I’m not sure why, but I can’t enter a Christmas season without celebrating the Peanuts gang and Charlie Brown!
I learned a life lesson from a cartoon awhile back – remember Lucy and Linus? Let’s observe Lucy today and come back tomorrow when we talk about Linus.
Who would think that attending the production of ‘You’re a Good Man Charlie Brown’ at Cornerstone University would leave an impression, other than a persistent smile? You would have recognized the personalities of all the characters. Happy-go-lucky Sally, Contented Linus with his famous Blue Blanket, Opinionated, Loudmouth Lucy, Philosophical Schroeder, Self-possessed Snoopy, and of course Perplexed but Optimistic Charlie Brown. The cast members played their parts with such authenticity, Charles M. Schultz would have given his endorsement. This congregated group could have been like the early church described in Ephesians 4. “…some as apostles, some as prophets, some as evangelists, and some as pastors and teachers, to equip the saints for the work of ministry, that is, to build up the body of Christ, attaining maturity and unity of the faith through knowledge of the Son of God”
During one scene of the play Lucy was persuaded to examine her crabby attitude and consider changing it to something more mellow in nature. Being confronted with a dose of someone else’s perception, was Lucy convinced of her acerbic behavior? What do you think? Would over-confident Lucy believe the assessment that she was crabby? I was surprised at her reaction. She set out to prove the judgment wrong. Lucy went from colleague to colleague asking for a candid evaluation of her personality. “On a scale of 1 to 100 how would you rate my crabbiness?” Kindly, but constructively each friend told the truth –without sugar coating. They were supportive in their truth. The result? Lucy was able to gauge the consequences of her attitude. In that moment, Lucy realized the course of her destiny could be altered by changing her attitude. Did she forever want to be remembered for being crabby; or for being amiable? And manipulative! Please – not manipulative! Back in Ephesians 4:14 Lucy realized she wanted to be nothing like those people from Ephesus “…tossed back and forth by the trickery of people who craftily carry out their deceitful schemes.” Lucy could be perceived as cordial or hostile.
The storyline portrayed through years of the Peanuts cartoon will always need a Lucy because life is full of Lucy’s. They are loud and argumentative, rarely receptive to ideas of others. On a good day they are unpleasant; on a bad day intimidating. Loud Lucys! In the play, Lucy opened her mind to the probability that she had some work to do on her personality. What I learned from Lucy and what you can learn is instructed in Ephesians 4:15 “Practicing the truth in love, we will in all things grow up into Christ, who is the head.” Lucy also learned that her friends were supporting her by being truthful about what they observed. Did you know that the word ‘support’ literally means to ‘increase the potential of another’? Here are a couple other Lessons from Lucy.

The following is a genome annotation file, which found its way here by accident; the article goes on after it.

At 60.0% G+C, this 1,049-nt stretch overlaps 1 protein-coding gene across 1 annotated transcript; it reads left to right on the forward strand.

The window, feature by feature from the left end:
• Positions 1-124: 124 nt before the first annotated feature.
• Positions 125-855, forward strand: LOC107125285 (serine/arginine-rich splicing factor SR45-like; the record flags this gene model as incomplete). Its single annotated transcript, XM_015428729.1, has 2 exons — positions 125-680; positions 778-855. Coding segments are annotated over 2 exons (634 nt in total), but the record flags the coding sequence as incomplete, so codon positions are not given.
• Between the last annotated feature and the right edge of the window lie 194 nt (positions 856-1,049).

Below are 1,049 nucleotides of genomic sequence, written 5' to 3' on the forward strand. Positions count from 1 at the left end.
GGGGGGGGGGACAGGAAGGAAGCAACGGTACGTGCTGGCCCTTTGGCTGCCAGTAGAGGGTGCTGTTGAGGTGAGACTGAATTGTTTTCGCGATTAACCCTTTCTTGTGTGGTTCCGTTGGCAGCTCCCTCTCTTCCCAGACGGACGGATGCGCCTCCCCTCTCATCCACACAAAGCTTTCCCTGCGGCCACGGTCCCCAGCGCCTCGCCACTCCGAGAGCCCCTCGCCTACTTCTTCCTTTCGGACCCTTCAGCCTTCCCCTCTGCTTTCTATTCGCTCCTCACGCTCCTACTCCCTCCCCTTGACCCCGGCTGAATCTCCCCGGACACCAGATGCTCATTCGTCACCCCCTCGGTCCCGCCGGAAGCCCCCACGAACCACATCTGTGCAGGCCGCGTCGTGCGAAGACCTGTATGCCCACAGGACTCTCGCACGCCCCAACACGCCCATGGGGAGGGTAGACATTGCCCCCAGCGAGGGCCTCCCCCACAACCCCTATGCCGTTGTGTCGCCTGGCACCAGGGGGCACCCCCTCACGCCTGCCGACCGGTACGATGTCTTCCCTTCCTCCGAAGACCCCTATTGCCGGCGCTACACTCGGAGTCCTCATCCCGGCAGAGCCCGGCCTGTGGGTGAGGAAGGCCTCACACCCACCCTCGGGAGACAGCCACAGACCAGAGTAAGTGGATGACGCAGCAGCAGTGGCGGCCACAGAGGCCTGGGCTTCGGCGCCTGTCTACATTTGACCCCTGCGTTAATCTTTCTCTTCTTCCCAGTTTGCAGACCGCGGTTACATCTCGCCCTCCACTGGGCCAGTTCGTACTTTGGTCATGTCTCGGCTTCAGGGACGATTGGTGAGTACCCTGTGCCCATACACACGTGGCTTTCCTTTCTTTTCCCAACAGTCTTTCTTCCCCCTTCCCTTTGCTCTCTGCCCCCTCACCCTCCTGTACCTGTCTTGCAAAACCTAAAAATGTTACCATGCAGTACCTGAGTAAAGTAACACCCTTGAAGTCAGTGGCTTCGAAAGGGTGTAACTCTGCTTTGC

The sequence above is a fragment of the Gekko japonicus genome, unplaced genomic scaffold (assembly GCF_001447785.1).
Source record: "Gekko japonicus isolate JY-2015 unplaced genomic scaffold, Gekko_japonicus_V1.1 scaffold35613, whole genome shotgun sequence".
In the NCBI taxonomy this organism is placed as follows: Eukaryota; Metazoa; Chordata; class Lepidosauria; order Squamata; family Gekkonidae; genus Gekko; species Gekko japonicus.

Wisdom – Lucy didn’t pridefully ignore the opinion of her friends when their consensus was obvious. Maybe Lucy prayed for wisdom because it’s difficult to know what to do when it means changing something that is part of who we are. She could have asked for wisdom like Solomon did 2 Chronicles 1:10 “Now give me wisdom and discernment so I can effectively lead this nation. Otherwise no one is able to make judicial decisions for this great nation of yours.” She could have. Or maybe she prayed for wisdom like we are all invited to do in James 1:5 “If any of you lacks wisdom, you should ask God, who gives generously to all without finding fault, and it will be given to you.” And reading further in James 3: 13 “Who is wise and understanding among you? Let them show it by their good life, by deeds done in the humility that comes from wisdom.” And there is even greater benefit when we live it like James 3:17 “But the wisdom that comes from heaven is first of all pure; then peace-loving, considerate, submissive, full of mercy and good fruit, impartial and sincere.”
We are not all like Lucy with an audacious, brash personality. But there are other traits in our behavior we can modify so we can be effective team members, productive employees, understanding parents, patient grandparents, and peacemaking citizens. I love this idea from Paul in 1 Corinthians 1:10 “I appeal to you, brothers and sisters, in the name of our Lord Jesus Christ, that all of you agree with one another in what you say and that there be no divisions among you, but that you be perfectly united in mind and thought.”
United in mind and thought – I think it would be perfect for Lucy to stop by right now and shout that one out!